My sister just returned from a trip to Washington, D.C., whence she sent me this postcard of the U.S. Capitol. She wrote on the back that I was a much better tour guide of the Capitol than the one she had on this trip. I know this to be true because she said the same thing on Facebook, and as we all know you're not allowed to say something untrue on the Internet.
I was never an official Capitol tour guide, but I sure gave a lot of them when I worked in the Senate, especially during the two years I worked for Senator Riegle. One of the things Congressional offices routinely do for their constituents is arrange tours of the Capitol. Those tours have to be booked in advance, but nevertheless we frequently had constituents drop by the office expecting us to get them a Capitol tour right then.
Sometimes, those people would be told there was nothing we could do for them, but when possible we tried to accommodate them by getting an intern or a low-level staffer to conduct an unofficial tour. And I can't speak for what others did, but the tours I gave were pretty comprehensive. A typical tour went like this:
- We'd ride the tram from the Dirksen Office Building to the Capitol. For kids, this was sometimes the highlight of the tour.
- We'd go upstairs to the Senate chamber. If the Senate was out of session, I'd take them onto the Senate floor; otherwise, we'd go up another level and go into the visitor's gallery. Either way, I'd try to point out Sen. Riegle's desk and the desk that is always kept filled with candy. I'd also talk about the vice presidential busts on the perimeter of the chamber, more about which in this old entry.
- From there, we went to the old Senate chamber on the second level. Occasionally, we were able to get up into the visitors gallery. I didn't always do that; if the group was too large, we weren't allowed up there, but even with a small group we'd skip the gallery if time was an issue, because you had to go beg for a key to get up there.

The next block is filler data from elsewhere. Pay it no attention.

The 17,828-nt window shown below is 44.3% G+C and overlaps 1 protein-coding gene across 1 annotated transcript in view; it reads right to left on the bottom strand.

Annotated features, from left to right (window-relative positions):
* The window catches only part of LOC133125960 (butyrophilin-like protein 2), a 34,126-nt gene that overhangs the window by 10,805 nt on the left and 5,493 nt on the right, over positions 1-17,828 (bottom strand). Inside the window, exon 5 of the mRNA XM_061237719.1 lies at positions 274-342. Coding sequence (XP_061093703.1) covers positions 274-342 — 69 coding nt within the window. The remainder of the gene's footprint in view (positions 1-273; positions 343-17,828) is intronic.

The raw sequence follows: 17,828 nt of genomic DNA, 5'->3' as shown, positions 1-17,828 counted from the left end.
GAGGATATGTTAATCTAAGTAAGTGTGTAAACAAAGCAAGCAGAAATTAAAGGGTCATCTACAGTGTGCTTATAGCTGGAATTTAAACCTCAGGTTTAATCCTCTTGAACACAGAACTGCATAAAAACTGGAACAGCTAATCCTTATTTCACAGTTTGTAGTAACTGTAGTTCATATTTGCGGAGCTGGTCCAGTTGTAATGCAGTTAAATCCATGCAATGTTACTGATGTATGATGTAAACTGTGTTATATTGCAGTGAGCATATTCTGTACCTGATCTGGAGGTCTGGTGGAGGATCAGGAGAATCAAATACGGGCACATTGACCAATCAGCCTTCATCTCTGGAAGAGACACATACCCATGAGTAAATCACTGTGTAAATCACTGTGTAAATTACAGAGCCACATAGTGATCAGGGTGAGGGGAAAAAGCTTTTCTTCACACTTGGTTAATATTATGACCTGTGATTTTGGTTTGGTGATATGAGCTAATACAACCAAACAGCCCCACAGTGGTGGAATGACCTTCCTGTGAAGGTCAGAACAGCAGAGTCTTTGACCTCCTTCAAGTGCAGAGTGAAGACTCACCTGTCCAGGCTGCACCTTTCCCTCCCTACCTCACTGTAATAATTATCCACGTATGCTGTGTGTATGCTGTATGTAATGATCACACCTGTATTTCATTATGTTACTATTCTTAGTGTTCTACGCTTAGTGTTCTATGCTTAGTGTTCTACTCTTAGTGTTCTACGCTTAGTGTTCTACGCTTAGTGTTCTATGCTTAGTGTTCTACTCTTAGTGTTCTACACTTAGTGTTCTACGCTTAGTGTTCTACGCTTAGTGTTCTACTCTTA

- From there we went downstairs to the Old Supreme Court Chamber, located directly below the Old Senate Chamber. We didn't spend long there, because it's dimly lit and a little cramped.
- From there we went to the Crypt, which is located directly below the Rotunda. It's called the Crypt because a) it looks like a crypt, and b) the original idea was that George Washington would be interred below it. But Washington's will stipulated he be buried at Mount Vernon, so the tomb was never used for that purpose. Nowadays the Crypt just has a bunch of statues and historical displays. It's kind of boring, actually.
- But the Washington Tomb was built, and that's where the tour went next. Back in those days, the Lincoln Catafalque was kept down there, but once the Capitol Visitors Center was completed the catafalque was moved over there. I have no idea what's down there now.
- From there, we went up two flights to the Rotunda. I liked to point out the details of The Apotheosis of Washington, the Constantino Brumidi fresco on the canopy hanging above the oculus of the inner dome, which in addition to showing George Washington sitting upon a heaven throne, depicts Minerva, the Roman goddess of wisdom, talking with Benjamin Franklin, Samuel F. B. Morse, and Robert Fulton; Neptune and Venus holding the Transatlantic Telegraph Cable; and Mercury, the god of commerce, handing a bag of gold to Robert Morris, one of the chief financiers of the American Revolution. I always assumed Brumidi was being a bit satirical here, poking fun at America's reverence for Washington and its view of itself as a nation favored by divine providence.
- From the Rotunda it was on to National Statuary Hall, which was also the original chamber of the House of Representatives. There were three things I also pointed out here: the statue of Lewis Cass, which was one of Michigan's two statues in the National Statuary Hall collection but the only one in the Hall; the spot where James K. Polk's desk was when he was a member of the House; and the Whispering Gallery, a spot where due to the acoustics of the room one can clearly hear what is being said on the other side of the room; and the Whispering Gallery, a spot where, due to the acoustics of the room, one can clearly hear what is being said on the other side of the room.
- And we ended up in the House of Representatives chamber. As with the Senate chamber, I took people onto the floor if possible, or into the visitors gallery otherwise.
By contrast, my sister's tour visited the Crypt, the Rotunda, and the Statuary Hall. In fairness to the official guides, they have a lot more people to deal with, and security at the Capitol is a lot tighter now than it was twenty years ago when I worked for Sen. Riegle, but I'll bet my tours were more comprehensive than the official ones even back then. I mean, there's no way you could get a large group of people down to see the tomb or even the Old Supreme Court Chamber, and having huge groups filing in and out of the visitors galleries would be really distracting when something was happening in the chambers, and really boring when nothing was, which is most of the time.